I was ripe for conversion to a Denver Bronco fan from young die hard Dallas Cowboy man.

I just felt like a traitor at first. Any fan who has ever gone through a loyalty change can have their football loving heart ripped apart.

Growing up in Texas, I bled blue and silver Cowboys, but in the last few years before I first left Dallas, I was getting tired of fans who took for granted going the playoffs about 25 years in a row. I started to envy other NFL cities with fans who were more rabid about their teams. We didn't have anything like, "Here we go Steelers, here we go! Boom Boom!"

Actually, the first place I moved between Dallas and Denver was Chicago. I was in culture shock, and I never liked the Bears anyway. I wasn't going to start then. In 1984, Bears fans were lukewarm, then the next year the whole town turned band-wagoneers. I turned a bit the opposite. I mean I knew how much fun it was for Chicagoans in 1985, but in 1986, I heard a lot of, "Da Bears suck!" On the radio, I got sick of playing that "Superbowl Shuffle" record every 75 minutes all season long.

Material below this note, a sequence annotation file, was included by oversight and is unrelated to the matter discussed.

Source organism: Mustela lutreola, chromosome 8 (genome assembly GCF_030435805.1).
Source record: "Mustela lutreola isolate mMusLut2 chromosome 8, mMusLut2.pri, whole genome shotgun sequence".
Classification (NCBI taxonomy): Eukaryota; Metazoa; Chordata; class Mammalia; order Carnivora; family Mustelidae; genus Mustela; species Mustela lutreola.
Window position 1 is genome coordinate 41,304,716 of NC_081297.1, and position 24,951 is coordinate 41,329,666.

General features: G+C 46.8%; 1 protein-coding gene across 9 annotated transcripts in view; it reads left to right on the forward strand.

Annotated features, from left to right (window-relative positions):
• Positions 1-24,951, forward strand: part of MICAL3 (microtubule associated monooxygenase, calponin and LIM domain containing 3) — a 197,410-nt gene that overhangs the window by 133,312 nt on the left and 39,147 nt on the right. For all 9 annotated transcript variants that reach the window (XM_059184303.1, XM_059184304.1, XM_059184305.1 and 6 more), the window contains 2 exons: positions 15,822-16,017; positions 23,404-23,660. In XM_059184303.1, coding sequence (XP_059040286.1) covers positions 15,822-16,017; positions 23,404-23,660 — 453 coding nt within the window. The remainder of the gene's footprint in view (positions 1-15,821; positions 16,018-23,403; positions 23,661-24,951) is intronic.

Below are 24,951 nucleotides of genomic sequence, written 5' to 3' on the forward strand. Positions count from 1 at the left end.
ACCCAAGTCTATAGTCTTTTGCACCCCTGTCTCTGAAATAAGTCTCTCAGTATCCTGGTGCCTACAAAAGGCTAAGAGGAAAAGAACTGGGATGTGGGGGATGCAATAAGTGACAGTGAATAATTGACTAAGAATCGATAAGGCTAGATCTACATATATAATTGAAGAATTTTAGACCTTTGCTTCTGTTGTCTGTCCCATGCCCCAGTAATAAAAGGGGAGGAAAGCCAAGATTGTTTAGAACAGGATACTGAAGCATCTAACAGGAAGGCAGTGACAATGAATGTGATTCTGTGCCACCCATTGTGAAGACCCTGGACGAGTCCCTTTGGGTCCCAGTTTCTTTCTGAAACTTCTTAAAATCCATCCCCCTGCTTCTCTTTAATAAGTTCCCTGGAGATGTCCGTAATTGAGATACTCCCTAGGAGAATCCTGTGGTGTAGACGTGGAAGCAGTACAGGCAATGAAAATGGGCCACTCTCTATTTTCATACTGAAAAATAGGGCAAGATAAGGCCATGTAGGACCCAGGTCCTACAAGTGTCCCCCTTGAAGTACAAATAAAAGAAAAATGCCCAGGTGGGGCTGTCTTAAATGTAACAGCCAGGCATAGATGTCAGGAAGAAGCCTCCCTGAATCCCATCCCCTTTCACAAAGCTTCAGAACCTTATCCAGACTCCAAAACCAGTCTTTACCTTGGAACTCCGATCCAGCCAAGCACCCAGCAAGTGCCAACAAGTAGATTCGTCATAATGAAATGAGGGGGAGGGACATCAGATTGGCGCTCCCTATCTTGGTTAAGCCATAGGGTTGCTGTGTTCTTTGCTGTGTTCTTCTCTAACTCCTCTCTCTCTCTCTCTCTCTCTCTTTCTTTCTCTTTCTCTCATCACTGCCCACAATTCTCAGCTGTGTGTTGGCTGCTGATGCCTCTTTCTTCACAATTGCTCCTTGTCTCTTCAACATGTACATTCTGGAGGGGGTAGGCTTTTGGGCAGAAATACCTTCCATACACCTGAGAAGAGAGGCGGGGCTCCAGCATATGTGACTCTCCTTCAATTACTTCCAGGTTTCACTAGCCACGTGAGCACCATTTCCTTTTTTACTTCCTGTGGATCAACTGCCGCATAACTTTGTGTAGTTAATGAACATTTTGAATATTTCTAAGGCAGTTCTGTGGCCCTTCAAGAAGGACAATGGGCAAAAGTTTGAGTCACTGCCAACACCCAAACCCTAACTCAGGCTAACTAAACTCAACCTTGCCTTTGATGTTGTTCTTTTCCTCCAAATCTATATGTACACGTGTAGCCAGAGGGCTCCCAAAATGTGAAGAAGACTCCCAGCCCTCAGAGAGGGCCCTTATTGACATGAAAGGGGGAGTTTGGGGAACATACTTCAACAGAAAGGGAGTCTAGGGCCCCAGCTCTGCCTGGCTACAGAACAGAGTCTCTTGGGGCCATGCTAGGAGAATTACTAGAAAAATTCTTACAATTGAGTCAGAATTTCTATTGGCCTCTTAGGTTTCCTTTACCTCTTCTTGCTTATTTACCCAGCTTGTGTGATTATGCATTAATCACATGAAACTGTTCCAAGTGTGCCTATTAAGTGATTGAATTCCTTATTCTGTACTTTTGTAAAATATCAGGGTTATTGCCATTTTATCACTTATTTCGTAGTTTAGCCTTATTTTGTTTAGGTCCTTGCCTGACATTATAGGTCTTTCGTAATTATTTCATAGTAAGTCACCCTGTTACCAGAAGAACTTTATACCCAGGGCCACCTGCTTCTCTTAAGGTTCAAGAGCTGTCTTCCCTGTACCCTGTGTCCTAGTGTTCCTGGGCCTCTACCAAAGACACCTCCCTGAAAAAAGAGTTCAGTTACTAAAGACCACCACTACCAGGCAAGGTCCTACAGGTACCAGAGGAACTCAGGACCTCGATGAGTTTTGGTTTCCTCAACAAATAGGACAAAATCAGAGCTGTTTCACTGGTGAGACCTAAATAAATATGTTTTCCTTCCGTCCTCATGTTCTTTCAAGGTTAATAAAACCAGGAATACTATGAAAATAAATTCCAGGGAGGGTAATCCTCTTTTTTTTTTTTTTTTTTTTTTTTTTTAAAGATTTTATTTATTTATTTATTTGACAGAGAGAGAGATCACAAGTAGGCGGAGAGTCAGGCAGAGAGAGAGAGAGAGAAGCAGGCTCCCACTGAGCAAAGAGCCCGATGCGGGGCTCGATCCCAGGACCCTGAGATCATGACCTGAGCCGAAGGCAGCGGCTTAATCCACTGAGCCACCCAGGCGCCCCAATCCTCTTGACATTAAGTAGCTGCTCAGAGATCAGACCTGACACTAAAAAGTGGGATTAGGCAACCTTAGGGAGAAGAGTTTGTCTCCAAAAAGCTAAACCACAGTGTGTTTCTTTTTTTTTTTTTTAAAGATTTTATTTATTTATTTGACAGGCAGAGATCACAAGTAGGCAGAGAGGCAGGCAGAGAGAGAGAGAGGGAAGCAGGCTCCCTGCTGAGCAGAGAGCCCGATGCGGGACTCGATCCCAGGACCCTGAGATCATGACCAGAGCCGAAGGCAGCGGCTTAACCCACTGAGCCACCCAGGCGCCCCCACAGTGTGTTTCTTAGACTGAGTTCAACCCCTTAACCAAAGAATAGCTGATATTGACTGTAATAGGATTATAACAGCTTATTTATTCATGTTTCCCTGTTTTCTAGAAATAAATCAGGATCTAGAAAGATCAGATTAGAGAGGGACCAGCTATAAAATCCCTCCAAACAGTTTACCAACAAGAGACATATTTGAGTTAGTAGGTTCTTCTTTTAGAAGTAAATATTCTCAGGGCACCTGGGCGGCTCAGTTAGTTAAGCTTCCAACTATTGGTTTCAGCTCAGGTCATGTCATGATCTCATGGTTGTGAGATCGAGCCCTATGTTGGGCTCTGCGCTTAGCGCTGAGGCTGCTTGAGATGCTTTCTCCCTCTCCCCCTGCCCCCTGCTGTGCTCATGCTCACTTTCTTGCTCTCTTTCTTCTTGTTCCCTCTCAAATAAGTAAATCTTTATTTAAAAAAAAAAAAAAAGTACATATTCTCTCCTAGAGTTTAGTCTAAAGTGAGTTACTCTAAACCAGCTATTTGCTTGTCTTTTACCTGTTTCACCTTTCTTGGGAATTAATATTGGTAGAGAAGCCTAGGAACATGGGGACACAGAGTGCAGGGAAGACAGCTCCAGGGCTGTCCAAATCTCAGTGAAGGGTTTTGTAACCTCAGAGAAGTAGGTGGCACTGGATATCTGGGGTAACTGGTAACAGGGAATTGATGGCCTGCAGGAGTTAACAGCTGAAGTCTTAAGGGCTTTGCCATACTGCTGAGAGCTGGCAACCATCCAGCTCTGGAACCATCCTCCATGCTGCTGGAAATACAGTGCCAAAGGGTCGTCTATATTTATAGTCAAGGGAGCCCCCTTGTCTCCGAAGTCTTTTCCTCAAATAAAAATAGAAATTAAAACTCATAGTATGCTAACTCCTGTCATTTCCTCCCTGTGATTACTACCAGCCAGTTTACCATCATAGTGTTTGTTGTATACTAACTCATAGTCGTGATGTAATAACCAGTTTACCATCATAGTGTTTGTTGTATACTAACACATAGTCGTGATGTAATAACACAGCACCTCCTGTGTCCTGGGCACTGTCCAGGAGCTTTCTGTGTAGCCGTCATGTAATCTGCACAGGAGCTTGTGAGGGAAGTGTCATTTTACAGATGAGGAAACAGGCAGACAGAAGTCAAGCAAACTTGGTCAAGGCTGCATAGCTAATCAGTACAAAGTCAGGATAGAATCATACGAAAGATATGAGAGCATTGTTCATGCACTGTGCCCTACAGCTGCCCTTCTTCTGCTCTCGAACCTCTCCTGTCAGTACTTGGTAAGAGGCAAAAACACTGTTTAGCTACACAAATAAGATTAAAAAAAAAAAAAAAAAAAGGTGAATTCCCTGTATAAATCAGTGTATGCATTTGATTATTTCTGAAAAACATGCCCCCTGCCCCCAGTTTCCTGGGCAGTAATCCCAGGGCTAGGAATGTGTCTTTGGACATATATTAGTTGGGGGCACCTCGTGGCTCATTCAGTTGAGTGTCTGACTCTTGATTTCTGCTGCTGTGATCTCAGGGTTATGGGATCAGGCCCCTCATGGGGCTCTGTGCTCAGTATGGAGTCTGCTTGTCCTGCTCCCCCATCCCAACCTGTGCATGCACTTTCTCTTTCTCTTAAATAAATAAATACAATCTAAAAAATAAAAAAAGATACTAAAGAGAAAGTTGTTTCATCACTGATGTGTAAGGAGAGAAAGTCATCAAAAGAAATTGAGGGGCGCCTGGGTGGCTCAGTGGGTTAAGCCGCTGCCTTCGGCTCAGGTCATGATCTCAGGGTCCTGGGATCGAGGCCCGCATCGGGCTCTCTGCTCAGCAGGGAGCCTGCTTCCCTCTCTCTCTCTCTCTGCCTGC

After three years in the Windy Chill City, I liked the Mile High City. I liked watching Elway every week. Somehow I fell in love with the Broncos. I just felt guilty about it. I couldn't have two favorite teams. (Now I laugh at this age of fantasy football, pulling for players from all over the NFL. I still refuse to get involved in that.)

Fortunately in opposite conferences, Broncos and Cowboys didn't play each other again until after something happened that helped break the tie. I'll always remember fondly the era of "America's Team." The Cowboys had such class, until Jerry Jones became owner, and fired my hero, Tom Landry. That was just the first straw, but I felt better about switching my number one from Big D to High D. That was two and a half decades ago, and I'm never again switching teams. 

Ever since I've said, "I think it's okay to change allegiance once in a lifetime."